To create a sex-linked cross using the barring gene, cross a barred female (B/-) with a solid colored male (b/b) of any color. Barring is very easy to see on black, so the cross is usually done with a black male although other colors can be used (blue, red, anything!). Thus, F1 females are black (black sex-links) and males are barred. Barred chicks hatch with a white dot on their head. In this sex-linked cross, male chicks can be identified by the white spot on their head.
Red-Sex Links using Silver (S)Silver is a dominant coloring (S) that turns all gold areas to white. Depending on the plumage pattern of the breed, this could mean that the silver chick is completely yellow at hatch or that the stripes in a chipmunk pattern are simply lighter. Again, S is carried on the Z chromosome, so females have only one copy which they pass on only to their sons. To create a sex-linked cross using the silver gene, cross a silver (S) female with a gold (s+) male. In this sex-linked cross, female chicks will be a gold-based color, usually red.
Feather Sexing using Slow feathering (K)
Slow feathering is a dominant trait (K) that causes chicks’ feathers to grow in slowly. It is dominant to the wild type trait, rapid feathering (k+). (Slow feathering causes barring to appear crisp, like in Barred Rocks. When combined with rapid feathering, the barring gene makes a messier pattern called cuckoo barring.) When a chick is a day old, rapid-feathering chicks will have primary wing feathers that are longer than the covert feathers, and slow-feathering chicks will have short primaries the same length as their coverts. (See Chick Sexing Techniques for full explanation.) Slow feathering is carried on the Z chromosome, so females only have one copy. To create a sex-linked cross using the slow-feathering gene, cross a slow-feathering female (K/-) to a rapid-feathering male (k/k). In this sex-linked cross, female chicks will have longer primary wing feathers than male chicks.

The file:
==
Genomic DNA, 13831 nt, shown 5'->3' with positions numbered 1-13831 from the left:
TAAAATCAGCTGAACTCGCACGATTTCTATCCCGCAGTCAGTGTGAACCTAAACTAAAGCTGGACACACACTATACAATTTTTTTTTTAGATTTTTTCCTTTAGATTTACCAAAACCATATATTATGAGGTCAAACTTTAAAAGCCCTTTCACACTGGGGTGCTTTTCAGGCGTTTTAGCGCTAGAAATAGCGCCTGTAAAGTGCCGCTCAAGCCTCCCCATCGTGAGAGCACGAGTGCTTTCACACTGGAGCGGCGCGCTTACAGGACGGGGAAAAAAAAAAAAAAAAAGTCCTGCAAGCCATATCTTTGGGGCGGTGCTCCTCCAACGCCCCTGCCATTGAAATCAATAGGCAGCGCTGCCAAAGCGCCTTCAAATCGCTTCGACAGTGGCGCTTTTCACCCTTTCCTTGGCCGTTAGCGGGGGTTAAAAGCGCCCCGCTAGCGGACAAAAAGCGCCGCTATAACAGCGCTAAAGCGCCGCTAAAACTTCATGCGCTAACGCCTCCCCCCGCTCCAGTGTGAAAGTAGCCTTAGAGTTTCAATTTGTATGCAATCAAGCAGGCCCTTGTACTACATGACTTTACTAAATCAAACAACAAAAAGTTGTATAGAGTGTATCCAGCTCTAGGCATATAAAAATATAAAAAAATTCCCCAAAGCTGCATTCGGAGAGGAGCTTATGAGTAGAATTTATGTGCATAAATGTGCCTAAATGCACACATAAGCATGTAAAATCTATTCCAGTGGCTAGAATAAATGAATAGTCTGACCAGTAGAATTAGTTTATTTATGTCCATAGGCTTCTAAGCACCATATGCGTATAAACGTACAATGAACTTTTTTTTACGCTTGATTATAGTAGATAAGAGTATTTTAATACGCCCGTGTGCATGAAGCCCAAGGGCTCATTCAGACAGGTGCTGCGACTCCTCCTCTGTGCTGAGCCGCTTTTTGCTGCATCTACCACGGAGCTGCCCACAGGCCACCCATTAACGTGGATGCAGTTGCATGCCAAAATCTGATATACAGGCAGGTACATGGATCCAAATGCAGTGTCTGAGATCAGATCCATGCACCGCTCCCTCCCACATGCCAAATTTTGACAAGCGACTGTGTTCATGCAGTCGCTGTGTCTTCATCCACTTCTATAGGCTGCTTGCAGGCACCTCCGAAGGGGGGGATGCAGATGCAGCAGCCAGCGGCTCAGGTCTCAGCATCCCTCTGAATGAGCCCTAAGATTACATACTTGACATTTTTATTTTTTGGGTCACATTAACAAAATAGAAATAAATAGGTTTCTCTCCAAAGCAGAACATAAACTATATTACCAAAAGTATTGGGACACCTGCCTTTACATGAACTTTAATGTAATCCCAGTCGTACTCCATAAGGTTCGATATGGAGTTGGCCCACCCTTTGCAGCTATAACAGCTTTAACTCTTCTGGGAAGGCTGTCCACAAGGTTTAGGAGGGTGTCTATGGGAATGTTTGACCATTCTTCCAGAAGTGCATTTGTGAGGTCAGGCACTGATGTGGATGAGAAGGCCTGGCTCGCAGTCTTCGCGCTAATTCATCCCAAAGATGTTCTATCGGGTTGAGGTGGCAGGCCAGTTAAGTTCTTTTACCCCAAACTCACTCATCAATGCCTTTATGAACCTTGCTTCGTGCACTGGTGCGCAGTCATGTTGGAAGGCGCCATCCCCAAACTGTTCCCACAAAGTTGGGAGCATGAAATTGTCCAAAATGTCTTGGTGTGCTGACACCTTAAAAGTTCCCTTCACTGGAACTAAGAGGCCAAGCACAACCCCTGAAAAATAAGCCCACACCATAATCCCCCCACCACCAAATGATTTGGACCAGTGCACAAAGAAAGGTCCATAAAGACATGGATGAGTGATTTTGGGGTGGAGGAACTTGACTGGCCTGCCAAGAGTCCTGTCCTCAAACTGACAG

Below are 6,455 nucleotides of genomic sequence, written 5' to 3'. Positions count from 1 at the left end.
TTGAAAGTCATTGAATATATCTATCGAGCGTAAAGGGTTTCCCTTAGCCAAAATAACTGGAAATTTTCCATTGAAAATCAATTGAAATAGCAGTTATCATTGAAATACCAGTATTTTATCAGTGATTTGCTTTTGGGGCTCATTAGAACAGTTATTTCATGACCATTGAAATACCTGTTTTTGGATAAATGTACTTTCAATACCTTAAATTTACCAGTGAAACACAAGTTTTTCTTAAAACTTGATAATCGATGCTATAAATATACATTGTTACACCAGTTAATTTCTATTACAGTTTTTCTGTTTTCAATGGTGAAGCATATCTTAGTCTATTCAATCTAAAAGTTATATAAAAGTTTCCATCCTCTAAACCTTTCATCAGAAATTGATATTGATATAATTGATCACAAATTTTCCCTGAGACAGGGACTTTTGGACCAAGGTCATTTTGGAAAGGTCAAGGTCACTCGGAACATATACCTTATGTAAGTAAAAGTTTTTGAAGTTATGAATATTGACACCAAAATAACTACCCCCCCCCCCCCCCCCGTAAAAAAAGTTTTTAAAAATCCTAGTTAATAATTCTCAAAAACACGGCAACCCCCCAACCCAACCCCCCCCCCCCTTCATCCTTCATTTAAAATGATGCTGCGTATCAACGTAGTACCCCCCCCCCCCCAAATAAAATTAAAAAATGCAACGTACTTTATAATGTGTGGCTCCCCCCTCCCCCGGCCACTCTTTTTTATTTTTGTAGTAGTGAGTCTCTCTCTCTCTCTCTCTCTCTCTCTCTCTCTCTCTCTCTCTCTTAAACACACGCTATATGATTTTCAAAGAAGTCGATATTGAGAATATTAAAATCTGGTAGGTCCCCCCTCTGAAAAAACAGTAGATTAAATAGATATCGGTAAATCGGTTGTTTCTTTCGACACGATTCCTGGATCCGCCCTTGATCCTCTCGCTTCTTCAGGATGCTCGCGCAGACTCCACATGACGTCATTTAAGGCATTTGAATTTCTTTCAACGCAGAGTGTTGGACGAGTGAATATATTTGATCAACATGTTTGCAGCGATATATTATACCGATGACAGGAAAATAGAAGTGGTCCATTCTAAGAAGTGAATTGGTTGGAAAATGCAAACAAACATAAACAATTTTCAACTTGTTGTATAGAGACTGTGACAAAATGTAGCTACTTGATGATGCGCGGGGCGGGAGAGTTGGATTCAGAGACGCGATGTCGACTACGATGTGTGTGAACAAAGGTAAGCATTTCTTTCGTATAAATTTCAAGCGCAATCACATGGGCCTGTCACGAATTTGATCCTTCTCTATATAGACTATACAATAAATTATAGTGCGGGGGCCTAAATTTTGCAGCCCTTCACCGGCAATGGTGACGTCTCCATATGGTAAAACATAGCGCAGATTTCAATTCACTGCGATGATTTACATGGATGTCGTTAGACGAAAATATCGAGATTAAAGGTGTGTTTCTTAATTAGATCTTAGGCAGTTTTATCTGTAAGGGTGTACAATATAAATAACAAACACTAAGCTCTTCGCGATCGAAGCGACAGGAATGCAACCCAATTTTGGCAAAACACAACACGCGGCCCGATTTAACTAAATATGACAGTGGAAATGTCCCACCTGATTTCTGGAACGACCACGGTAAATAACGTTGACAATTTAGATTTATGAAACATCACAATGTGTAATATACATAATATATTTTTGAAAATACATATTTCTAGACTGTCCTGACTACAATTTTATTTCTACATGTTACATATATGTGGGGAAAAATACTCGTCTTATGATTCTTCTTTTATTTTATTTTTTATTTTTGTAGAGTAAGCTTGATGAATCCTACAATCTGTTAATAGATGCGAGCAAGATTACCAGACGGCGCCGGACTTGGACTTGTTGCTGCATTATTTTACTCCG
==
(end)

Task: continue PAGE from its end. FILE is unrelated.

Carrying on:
Other Sex-Linked Traits
There are other sex-linked traits as well. For example, many chickens have a dark pigment over the white or yellow skin of their shanks. This pigment, called dermal melanin, can be inhibited by the dominant gene Id. The wild type, id+, allows dermal melanin in the shanks. The trait is carried on the Z chromosome, so females only have one copy which they pass on to their sons. This means that a female chicken carrying the melanin inhibitor Id can pass it on to her sons, who will have light shanks, but not to her daughters who may inherit their fathers dark shanks. You can read more about this on Brown Egg Blue Egg.
A Note on Hybrids
These crosses only work in the first, or F1, generation. Afterwards, the genes are not in place to repeat the cross using only the offspring to obtain the same results. For example, the F1 generation resulting from the black sex-link cross consists of heterozygous barred males (B/b) and hemizygous (meaning they have only one instead of a pair – hemi, or half) unbarred females (b/-). Thus, there are no barred females and unbarred males in the F1 generation to use to recreate the cross. One must return to the original cross to obtain the same results.
For the best explanation, plenty of pictures of sex-linked chicks, and lists of which breeds are best to cross for each sex-link, see the Sex-Linked Information thread on Backyard Chickens Forum.